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Sunday, 7 May 2017

A Murderous Evening

Today we head over the Lichfield for the Half Marathon. It’s just me running with L and the boys supporting. The race starts at King Edward VI School, which is the same place that we did the 10k from. They recommend you park there and then they will bus you back from the finish which is on grass land near the town centre.

We do things the other way around and park in a car park very close to the finish. Then we walk to the start, where I warm up with both dogs and even do the aerobic warm up with MD.

Conditions are warm but the course is largely flat with a bit of an incline in the last few miles.

My race goes pretty well and I was on for a pretty good time until we reached what is known as Fine Lane Level Crossing. Apparently in the entire seven year history of the race, a train has never gone over this railway crossing during the race but it does today. Apparently a farmer’s fence not far from Lichfield got damaged and several cows wondered on to the main line, causing subsequent trains to be diverted on to this line.

I am held up for six minutes which turns my potential finishing time of around 1:42 into 1:48:41. There was one solitary marshal at the crossing attempting to take everyone’s numbers who got held up but there were far too many runners to take note of and I’ve no idea how they’d work out how long everyone was held up anyway. Many people claim they didn’t even see a marshal to give their number to.

Later, when the results go up, I see that my time hasn’t been adjusted but there isn’t really much point making an issue of it, they will really have no idea how long people were detained and everyone will have self-timed anyway. L says she would have loved a six-minute rest break mid-race.

Today it’s the last rites of the football season, thankfully for Derby it’s now finally all over.

In the evening, we go to Broadway for some food, a couple of pints of Supreme and Lady MacBeth, which is our second sex film of the week.

‘Lady Macbeth’ is an adaptation of Nikolai Leskov’s 1865 novel which was itself inspired by Shakespeare’s own Macbeth. It has also been adapted by Shostakovich in 1934 as an opera and by Andrzej Wajda in 1962 as a film. However, nobody has before moved the setting from a bleak Russian landscape to an equally bleak one in the North East of England.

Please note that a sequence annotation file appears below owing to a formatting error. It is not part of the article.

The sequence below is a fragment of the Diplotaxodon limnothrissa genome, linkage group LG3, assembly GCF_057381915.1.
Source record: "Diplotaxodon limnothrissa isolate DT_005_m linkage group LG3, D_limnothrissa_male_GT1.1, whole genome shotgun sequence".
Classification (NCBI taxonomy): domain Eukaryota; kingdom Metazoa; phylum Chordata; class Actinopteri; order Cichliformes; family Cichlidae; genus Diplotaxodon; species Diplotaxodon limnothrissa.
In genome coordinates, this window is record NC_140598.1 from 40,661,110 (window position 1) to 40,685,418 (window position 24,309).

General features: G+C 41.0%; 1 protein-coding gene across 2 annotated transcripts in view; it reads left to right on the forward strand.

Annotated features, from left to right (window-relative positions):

Katherine (Florence Pugh) has been sold by her father as part of a package deal with some land to wealthy mine owner Boris (Christopher Fairbank), who marries her off to his middle-aged son Alexander (Paul Hilton). 


It is an arranged marriage that goes awry right from the off. Alexander, who seems less than enamoured with Katherine, totally fails to understand the concept of the wedding night, preferring to tell his new bride to strip and face the wall while he jerks off rather than consummate the marriage in the traditional way.

It is clear that Boris is in charge and he insists that Katherine is an obedient wife who will remain indoors at all times and isn’t allowed to lift a finger around the house as this is purely the job of the servants. So, she becomes bored very quickly and feels very much a prisoner in the secluded manor house.

When both Boris and Alexander are called away on business, Katherine sets about drinking the wine cellar dry but also takes the opportunity to get out more. At which point she stumbles across the stable hands stringing up the maid (Naomi Ackie) naked in the barn. Despite this, Katherine seems quite taken with one particular stable hand called Sebastian (Cosmo Jarvis) who appears to be the instigator the maid’s assault.

Clearly expecting this to have serious consequences for him, I guess he figures he might as well be hung for a sheep as for a lamb, so later he forces himself into Katherine’s bedroom and then onto her. She resists his advances for all of thirty seconds before submitting enthusiastically and suddenly the marital bed is finally seeing some action but, oh dear, suggesting that women like to be overpowered by forceful men isn’t very PC.


So now Katherine has something to be less gloomy about, not only is she Lady of the Manor by default while her menfolk are away she has sex on tap as well. Until Boris returns.

Not willing to give up her newfound status, a murderous dodgy batch of mushrooms does for Boris but then Alexander returns. He says he knows all about her whoring ways and Katherine doesn’t deny it. In fact, she wheels out Sebastian to give her husband a demonstration first hand. After which things don't end well for Alexander either.


Peace at last or perhaps not. Out of the blue a woman appears with a child she claims is Alexander's, so he did know what to do after all. Oddly Katherine lets them both move in but soon gets fed up of her new lodgers and, if the film wasn't already un-PC enough, she suffocates the child to death.

So, this is no when Katherine met Sebastian romance, and by now he’s starting to realise it and tries to come clean but Katherine will have none of that.

It’s a fascinating film which causes you to rapidly shift allegiances. At first, it's impossible not to sympathize with Katherine, saddled in a life with two horrible older men. Until it becomes clear that Katherine is just as heartless once she gains a position of power, to the extent that she betrays the very servants she once had sympathy for.

Excellent stuff and Florence Pugh makes a magnificent psychopath.
Afterwards we walk up to Daughter’s local, The Doctors Orders and meet her there. We have a couple more drinks before getting a bus back into town and then another one home. 

(Sunday 7th May)

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